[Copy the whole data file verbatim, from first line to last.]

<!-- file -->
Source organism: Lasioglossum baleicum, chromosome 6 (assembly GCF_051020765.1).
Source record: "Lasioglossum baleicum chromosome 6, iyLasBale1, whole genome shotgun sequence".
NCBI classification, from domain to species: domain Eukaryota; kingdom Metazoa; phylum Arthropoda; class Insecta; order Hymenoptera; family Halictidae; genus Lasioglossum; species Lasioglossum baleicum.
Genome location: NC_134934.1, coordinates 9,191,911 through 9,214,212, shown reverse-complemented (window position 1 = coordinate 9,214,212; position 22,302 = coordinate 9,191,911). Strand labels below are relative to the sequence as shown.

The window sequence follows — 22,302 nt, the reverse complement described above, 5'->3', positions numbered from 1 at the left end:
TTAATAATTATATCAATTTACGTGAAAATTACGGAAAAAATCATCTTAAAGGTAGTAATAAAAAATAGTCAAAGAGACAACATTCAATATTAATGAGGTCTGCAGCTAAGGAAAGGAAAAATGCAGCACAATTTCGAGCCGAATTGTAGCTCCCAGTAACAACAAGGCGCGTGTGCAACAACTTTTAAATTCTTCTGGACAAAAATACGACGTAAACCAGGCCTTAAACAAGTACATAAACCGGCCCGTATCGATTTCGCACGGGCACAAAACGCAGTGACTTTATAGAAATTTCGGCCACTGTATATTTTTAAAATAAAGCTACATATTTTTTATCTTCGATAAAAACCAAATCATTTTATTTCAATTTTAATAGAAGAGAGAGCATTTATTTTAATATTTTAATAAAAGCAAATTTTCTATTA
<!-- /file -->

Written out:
Source organism: Lasioglossum baleicum, chromosome 6 (assembly GCF_051020765.1).
Source record: "Lasioglossum baleicum chromosome 6, iyLasBale1, whole genome shotgun sequence".
NCBI classification, from domain to species: domain Eukaryota; kingdom Metazoa; phylum Arthropoda; class Insecta; order Hymenoptera; family Halictidae; genus Lasioglossum; species Lasioglossum baleicum.
Genome location: NC_134934.1, coordinates 9,191,911 through 9,214,212, shown reverse-complemented (window position 1 = coordinate 9,214,212; position 22,302 = coordinate 9,191,911). Strand labels below are relative to the sequence as shown.

The window sequence follows — 22,302 nt, the reverse complement described above, 5'->3', positions numbered from 1 at the left end:
TTAATAATTATATCAATTTACGTGAAAATTACGGAAAAAATCATCTTAAAGGTAGTAATAAAAAATAGTCAAAGAGACAACATTCAATATTAATGAGGTCTGCAGCTAAGGAAAGGAAAAATGCAGCACAATTTCGAGCCGAATTGTAGCTCCCAGTAACAACAAGGCGCGTGTGCAACAACTTTTAAATTCTTCTGGACAAAAATACGACGTAAACCAGGCCTTAAACAAGTACATAAACCGGCCCGTATCGATTTCGCACGGGCACAAAACGCAGTGACTTTATAGAAATTTCGGCCACTGTATATTTTTAAAATAAAGCTACATATTTTTTATCTTCGATAAAAACCAAATCATTTTATTTCAATTTTAATAGAAGAGAGAGCATTTATTTTAATATTTTAATAAAAGCAAATTTTCTATTA